Three bombs exploded at a Shi'ite procession in the Pakistani city of Lahore on Wednesday, killing at least 18 people and wounding over 100, piling pressure on a government already overwhelmed by floods.

Witnesses said a suicide bomber blew himself up in a crowd of hundreds, after a lull in violence during the floods, the type of attack that Pakistani Taliban militants have claimed in the past.

According to my information 18 people are dead and over 100 injured, Sajjad Bhutta, a senior Lahore district administration official, told state-run Pakistan Television.

Soon after the blasts, a mob set fire to a police station and several vehicles. People also beat policemen, witnesses said.

Pro-Taliban Sunni militants frequently attack Shi'ites as part of a campaign to destabilise the government.

The renewed violence came as millions of Pakistanis continued to struggle for food and water more than a month after the worst floods in the country's history, deepening concerns over the stability of the U.S. ally.

The floods have ravaged Pakistan's economy, Prime Minister Yusuf Raza Gilani said, with massive job losses and soaring inflation expected to hurt a nation whose stability is vital to the U.S. war against Islamist militants in both Pakistan and Afghanistan.

The floods have inflicted damage to the economy which may, by some estimates, reach $43 billion (27 billion pounds), while affecting 30 percent of all agricultural land, Gilani said briefing the cabinet.

Agriculture is the mainstay of the economy, with cotton the main cash crop. The sector is one of the biggest sources of employment.

Facing the prospect of long-term economic pain, Pakistan hopes the International Monetary Fund (IMF) will soften the terms of an $11 billion (7 billion pounds) loan. Pakistani and IMF officials are meeting in Washington to work out the impact of the floods.

This economic loss will translate into massive job losses affecting incomes of thousands of families, which may have serious social implications, said Gilani, whose government was heavily criticised for its slow response to the catastrophe.

Pakistan's powerful military has taken charge of relief efforts, but Islamist charities, some linked to militant groups, have also stepped in, raising concerns they may exploit public anger.


The United States on Wednesday formally added the Tehrik-e-Taliban Pakistan, or Taliban Movement of Pakistan to its blacklist of foreign terrorist organisations subject to travel and economic sanctions.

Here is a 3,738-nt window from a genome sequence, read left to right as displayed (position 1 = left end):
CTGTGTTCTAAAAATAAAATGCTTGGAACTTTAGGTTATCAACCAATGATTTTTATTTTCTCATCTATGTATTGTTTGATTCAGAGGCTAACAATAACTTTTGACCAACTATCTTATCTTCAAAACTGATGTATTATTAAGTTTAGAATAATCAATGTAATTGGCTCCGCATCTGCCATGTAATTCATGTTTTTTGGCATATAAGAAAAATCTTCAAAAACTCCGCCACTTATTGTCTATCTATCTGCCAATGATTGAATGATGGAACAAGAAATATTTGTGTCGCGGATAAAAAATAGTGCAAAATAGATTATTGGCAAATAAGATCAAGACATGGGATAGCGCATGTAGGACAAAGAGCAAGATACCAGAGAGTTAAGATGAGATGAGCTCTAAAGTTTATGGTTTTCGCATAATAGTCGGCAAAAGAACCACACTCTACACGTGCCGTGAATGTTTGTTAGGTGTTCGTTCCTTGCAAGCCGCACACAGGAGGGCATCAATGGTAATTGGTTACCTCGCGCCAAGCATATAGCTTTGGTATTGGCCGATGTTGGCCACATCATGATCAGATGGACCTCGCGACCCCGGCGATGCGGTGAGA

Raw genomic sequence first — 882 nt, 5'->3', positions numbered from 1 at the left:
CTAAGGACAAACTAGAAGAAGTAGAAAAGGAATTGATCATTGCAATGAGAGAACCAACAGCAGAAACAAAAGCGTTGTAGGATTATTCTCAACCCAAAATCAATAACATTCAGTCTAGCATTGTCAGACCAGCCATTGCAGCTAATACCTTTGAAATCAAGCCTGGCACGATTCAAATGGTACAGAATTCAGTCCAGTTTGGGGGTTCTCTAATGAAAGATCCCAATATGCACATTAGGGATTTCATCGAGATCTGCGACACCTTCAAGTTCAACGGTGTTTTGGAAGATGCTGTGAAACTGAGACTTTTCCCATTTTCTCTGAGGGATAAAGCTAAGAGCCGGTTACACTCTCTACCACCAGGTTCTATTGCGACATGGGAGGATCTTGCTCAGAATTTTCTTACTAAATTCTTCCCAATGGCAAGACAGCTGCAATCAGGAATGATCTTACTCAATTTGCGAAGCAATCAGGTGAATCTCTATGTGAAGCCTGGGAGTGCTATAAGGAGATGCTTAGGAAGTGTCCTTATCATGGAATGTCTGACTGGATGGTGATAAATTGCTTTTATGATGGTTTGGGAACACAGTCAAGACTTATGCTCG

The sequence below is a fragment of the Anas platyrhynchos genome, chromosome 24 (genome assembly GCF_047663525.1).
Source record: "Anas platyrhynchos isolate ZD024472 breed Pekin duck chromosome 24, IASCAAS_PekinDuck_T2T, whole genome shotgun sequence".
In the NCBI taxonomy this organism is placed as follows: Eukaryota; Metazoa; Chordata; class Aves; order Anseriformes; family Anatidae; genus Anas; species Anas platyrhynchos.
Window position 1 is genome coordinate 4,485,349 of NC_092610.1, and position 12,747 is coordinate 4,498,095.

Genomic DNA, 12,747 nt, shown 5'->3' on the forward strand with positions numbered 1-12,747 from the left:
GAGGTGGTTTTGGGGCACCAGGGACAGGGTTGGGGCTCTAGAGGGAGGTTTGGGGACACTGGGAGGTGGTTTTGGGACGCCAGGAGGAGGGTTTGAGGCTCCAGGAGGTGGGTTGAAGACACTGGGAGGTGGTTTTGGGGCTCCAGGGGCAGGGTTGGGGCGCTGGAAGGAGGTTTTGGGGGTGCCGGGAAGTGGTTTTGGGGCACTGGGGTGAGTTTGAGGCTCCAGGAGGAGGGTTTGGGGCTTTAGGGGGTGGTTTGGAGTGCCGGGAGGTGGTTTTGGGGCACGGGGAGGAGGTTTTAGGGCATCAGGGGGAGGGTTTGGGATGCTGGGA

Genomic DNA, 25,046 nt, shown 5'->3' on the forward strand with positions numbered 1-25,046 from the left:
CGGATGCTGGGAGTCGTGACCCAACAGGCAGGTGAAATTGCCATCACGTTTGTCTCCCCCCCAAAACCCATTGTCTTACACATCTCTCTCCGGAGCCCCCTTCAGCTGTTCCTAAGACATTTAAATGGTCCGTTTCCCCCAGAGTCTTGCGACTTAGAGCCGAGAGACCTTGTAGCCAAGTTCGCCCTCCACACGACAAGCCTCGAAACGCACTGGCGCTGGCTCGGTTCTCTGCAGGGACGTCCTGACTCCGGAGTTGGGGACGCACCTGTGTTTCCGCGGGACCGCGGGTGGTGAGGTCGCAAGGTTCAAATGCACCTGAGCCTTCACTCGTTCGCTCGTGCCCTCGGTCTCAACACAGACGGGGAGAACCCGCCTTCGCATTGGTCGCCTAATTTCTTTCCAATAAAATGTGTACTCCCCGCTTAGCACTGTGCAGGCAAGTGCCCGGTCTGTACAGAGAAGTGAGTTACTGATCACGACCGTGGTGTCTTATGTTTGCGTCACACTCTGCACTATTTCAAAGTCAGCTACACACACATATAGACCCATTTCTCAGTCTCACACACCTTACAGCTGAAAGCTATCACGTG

The TTP is the main Pakistani militant alliance which operates from Pakistan's northwest. It has links with al Qaeda as well as the Punjabi groups and is suspected of being behind most bomb and suicide attacks across Pakistan.

Before the floods struck a vast swath of the country, the army said it had scored major gains against the Taliban. In renewed air strikes in the northwest region, Pakistani forces killed up to 62 militants, their family members and other civilians with no ties to the fighters, officials said on Wednesday.

Washington has repeatedly urged Pakistan to go after militant sanctuaries in the northwest saying these have helped boost the Afghan insurgency, now at its deadliest. Pakistan says it is doing all it can to fight the militants.

Testing ties further, Pakistan's army said on Wednesday it scrapped talks with U.S. military officials after a military delegation sent to Washington had to go through unwarranted airport security checks.

British Deputy Prime Minister Nick Clegg said it could take Pakistan years to recover from the floods with threats from water-borne disease and opportunistic militants. The danger always is that you get groups who have an ulterior motive who provide aid to try to curry favour, he said after visiting an aid camp.

Pakistan is expected to register economic growth of just 2.5 percent because of the impact of flooding, the information minister said, trimming an earlier 4.5 percent target.

The budget deficit is expected to climb to 6-7 percent of gross domestic product in the fiscal year 2010/2011, compared with an earlier forecast of 4.5 percent.

(Additional reporting by Zeeshan Haider and Augustine Anthony in Islamabad and Chris Allbritton and Rebecca Conway in Pabbi, Svetlana Kovalyova in Milan and Andrew Quinn in Washington; Writing by Michael Georgy; Editing by Sanjeev Miglani)